Taxi commission to cabbies: Pay up or else


D.C. taxi leaders Haimanot Bizuayehu and Negede Abebe

The Taxi Link airs Sat. 7-8 pm on WUST 1120 AM. Listen here

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Without being informed of the specifics of what they’re accused of, cab drivers say they can be summoned to the D.C. Taxicab Commission and given the option of making a payment, at times $500, to make their charges disappear. “If you want this thing to go away, just pay this amount of money and then we’ll cancel it, we’ll dismiss the case,” taxi leader Haimanot Bizuayehu said, describing what drivers can be told by the commission. 

“The commission doesn’t have any budget [so they’re] trying to make money from everywhere… [and] they are milking drivers,” Bizuayehu told The Taxi Link. “[This] forces the drivers to make a payment. That’s not the right process,” said Mechal Chame. “[Drivers] have to be told ahead of time – ahead of time – the nature of the complaint.”

In a related matter, Ephream Eshete’s taxi license remains suspended even though the criminal charges against him were dismissed. The commission maintains that Eshete is guilty of a civil violation of the D.C. code. Without providing Eshete an opportunity to defend himself, the commission suspended his license indefinitely. Subsequently the case was heard by the Office of Administrative Hearings which has yet to issue a ruling. Eshete’s “license [should] be reinstated,” said Chame.

Meanwhile, the commission held a special meeting this week on its proposed rulemakings for taxi smart phone apps and sedan-class vehicles, which received scrutiny from an unlikely source. In comments submitted to the taxi commission, the Federal Trade Commission said some of the “rules proposed by DCTC may unnecessarily impede competition.”

“Once again this commission is trying to rush through regulations,” said The Taxi Link co-host Tony Norman. The commission’s last major initiative – a $35 million taxi smart meter contract with Verifone – was overturned by the courts due to irregularities in the procurement proceess. “They need to just slow down and really… become a true deliberative body and take their time and legislate properly,” said Norman.

Some of the confusion this time around is because the D.C. Council is “sending a conflicting message to the commission,” said Bizuayehu, who is a board member of The Small Business Association of DC Taxicab Drivers. Last year’s taxi overhaul required all D.C. cabs to install credit card readers by August 31. Initially, the commission said all credit card transactions would go through these readers. But then Uber, the largely unregulated phone app and sedan service, raised a ruckus over not being able to process its customers’ credit cards, and council members soon raised similar concerns.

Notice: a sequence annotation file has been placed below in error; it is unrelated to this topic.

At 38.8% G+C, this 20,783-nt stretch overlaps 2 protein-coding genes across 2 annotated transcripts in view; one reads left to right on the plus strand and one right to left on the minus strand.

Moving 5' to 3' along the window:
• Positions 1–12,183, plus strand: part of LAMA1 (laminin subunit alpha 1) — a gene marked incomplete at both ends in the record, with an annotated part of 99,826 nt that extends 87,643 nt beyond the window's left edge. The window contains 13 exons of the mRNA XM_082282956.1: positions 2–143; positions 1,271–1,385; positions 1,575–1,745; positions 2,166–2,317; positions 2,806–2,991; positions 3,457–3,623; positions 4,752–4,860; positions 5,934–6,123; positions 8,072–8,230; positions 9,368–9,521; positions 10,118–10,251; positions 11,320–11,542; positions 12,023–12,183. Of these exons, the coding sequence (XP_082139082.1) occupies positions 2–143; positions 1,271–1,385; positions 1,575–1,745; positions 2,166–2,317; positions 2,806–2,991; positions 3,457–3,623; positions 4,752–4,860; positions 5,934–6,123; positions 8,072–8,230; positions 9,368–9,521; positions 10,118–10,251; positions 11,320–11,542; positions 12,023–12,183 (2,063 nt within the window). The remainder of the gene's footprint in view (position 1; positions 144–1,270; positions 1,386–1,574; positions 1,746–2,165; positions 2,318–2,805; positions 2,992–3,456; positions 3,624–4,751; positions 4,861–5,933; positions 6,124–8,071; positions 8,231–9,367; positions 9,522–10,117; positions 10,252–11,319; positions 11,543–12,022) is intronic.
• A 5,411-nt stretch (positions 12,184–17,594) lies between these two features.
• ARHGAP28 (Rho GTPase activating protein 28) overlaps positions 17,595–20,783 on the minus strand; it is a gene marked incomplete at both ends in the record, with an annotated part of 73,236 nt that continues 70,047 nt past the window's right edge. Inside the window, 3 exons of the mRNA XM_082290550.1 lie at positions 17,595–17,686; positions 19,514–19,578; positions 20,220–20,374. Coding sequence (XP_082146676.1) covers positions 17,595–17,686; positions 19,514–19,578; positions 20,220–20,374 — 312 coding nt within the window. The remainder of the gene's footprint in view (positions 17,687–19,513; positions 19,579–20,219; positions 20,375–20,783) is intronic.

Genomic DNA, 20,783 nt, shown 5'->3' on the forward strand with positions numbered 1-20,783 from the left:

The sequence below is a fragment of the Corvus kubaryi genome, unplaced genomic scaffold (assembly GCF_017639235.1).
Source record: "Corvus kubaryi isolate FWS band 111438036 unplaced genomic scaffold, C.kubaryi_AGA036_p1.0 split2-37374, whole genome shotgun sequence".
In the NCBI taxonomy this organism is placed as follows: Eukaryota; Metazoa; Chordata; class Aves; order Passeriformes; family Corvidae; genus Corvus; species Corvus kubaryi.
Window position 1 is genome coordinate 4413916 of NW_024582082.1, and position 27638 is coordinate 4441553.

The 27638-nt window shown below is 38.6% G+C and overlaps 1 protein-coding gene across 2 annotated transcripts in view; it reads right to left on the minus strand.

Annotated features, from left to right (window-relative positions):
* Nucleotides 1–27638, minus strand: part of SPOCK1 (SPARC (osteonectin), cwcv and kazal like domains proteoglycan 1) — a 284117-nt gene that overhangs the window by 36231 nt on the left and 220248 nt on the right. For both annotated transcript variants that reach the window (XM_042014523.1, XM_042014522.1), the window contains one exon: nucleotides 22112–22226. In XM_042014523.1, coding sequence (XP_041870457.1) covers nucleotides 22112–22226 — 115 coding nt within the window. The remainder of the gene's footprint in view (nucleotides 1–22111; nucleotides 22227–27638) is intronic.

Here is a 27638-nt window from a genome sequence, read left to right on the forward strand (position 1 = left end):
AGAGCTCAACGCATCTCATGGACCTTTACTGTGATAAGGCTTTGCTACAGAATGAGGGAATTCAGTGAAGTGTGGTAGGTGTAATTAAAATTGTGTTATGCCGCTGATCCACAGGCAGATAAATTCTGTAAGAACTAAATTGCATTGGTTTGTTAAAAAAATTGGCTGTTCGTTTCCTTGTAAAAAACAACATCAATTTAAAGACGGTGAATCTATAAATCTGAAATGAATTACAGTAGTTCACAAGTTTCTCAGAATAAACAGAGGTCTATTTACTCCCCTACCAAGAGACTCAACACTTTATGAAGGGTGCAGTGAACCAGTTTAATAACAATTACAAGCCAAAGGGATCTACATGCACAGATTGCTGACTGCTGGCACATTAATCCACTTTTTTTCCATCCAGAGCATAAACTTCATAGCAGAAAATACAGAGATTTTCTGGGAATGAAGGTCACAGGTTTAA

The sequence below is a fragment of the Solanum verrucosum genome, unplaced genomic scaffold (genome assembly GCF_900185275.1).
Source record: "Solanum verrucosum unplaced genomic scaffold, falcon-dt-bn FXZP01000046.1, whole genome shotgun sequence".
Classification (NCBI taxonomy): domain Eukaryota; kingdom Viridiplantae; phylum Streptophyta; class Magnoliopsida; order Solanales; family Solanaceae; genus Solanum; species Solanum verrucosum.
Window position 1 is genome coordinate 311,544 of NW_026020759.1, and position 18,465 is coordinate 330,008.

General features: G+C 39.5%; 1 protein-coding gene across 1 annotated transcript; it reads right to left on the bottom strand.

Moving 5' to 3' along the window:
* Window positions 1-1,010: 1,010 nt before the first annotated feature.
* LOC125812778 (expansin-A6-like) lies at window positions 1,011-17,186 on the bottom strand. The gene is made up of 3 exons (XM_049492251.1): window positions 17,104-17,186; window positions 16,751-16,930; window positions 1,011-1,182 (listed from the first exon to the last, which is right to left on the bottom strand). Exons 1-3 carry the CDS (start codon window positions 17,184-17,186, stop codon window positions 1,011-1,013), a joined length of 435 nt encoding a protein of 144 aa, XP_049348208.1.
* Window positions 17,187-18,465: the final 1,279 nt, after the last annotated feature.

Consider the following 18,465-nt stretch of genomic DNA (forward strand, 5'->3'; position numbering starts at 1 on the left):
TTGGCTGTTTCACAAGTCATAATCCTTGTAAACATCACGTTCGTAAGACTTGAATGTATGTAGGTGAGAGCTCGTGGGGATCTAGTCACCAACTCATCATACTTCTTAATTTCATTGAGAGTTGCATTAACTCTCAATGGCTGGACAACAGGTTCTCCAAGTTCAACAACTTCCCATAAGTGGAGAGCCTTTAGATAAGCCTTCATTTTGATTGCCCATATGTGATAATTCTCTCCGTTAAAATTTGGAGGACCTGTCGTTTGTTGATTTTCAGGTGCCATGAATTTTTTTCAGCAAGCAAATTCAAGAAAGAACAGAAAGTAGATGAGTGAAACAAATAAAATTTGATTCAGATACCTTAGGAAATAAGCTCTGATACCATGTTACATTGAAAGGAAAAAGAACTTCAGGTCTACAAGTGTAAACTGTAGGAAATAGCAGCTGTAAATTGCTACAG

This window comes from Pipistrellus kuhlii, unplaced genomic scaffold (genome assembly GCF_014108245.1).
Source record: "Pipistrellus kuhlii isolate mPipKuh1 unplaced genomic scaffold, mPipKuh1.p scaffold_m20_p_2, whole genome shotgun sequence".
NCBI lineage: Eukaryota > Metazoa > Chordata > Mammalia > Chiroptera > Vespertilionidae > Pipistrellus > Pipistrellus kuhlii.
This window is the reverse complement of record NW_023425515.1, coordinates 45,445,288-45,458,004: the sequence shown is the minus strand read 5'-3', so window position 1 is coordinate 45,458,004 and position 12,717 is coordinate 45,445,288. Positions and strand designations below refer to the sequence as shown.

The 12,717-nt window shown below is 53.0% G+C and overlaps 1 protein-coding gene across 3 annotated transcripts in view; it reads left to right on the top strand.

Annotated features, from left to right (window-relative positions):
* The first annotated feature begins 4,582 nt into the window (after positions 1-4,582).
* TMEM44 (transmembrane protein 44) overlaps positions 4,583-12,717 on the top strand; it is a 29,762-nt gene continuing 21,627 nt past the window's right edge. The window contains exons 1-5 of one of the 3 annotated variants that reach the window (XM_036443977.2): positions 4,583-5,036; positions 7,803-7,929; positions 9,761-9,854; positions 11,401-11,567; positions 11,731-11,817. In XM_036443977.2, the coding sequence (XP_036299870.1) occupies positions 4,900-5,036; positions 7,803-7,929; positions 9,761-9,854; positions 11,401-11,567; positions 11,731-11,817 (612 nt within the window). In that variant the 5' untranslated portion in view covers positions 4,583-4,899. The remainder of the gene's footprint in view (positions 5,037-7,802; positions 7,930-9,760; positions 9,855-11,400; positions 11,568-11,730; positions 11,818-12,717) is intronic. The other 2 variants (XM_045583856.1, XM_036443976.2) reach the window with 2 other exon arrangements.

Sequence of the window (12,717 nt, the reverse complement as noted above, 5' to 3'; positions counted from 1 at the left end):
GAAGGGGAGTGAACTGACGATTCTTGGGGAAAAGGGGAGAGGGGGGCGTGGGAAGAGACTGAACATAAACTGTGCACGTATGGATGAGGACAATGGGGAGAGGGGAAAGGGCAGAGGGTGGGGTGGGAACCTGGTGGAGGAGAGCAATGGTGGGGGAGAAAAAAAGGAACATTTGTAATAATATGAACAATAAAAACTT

Elsewhere, Prince George’s County cab drivers continued to protest at National Harbor, the luxury resort and mini-city on the Potomac River. In response to the demonstrations outside Gaylord National, the largest hotel on the east coast, county police began issuing tickets to drivers who honked their horn in solidarity, particularly cabbies. “This is police harassment,” said Anteneh Zelek, who has been a cab driver at National Harbor since it opened five years ago. (TheFightBack’s tweets on the police response were highlighted in a post for the AFL-CIO’s Union City.)

National Harbor taxi leaders are scheduled to meet with county officials Monday to discuss a possible solution to their situation.

* This Sunday’s Washington Post Style section features Hailu Mergia. The Ethiopian music star, who drives a cab for Washington Flyer at Dulles airport, is re-releasing his 1985 solo album next month.

* A petition started by Alexandria cab driver Eyob Abay demands the mayor and council give drivers “the freedom to leave abusive, unfair cab companies.” The petition says, “Because we have no right to move companies if we dislike our working conditions, we have two options: Stay with our companies and continue to suffer, or quit our jobs as cab cab drivers.”

* This post was edited slightly since its initial posting.

The Taxi Link airs Saturday 7-8 p.m. on WUST 1120 AM. The show is sponsored by The Small Business Association of DC Taxicab Drivers, hosted by TheFightBack’s Pete Tucker and D.C. Advisory Neighborhood Commission 1B chairman Tony Norman, produced by Will Martin and engineered by Mark Taylor, with special thanks to Girma Degefa.

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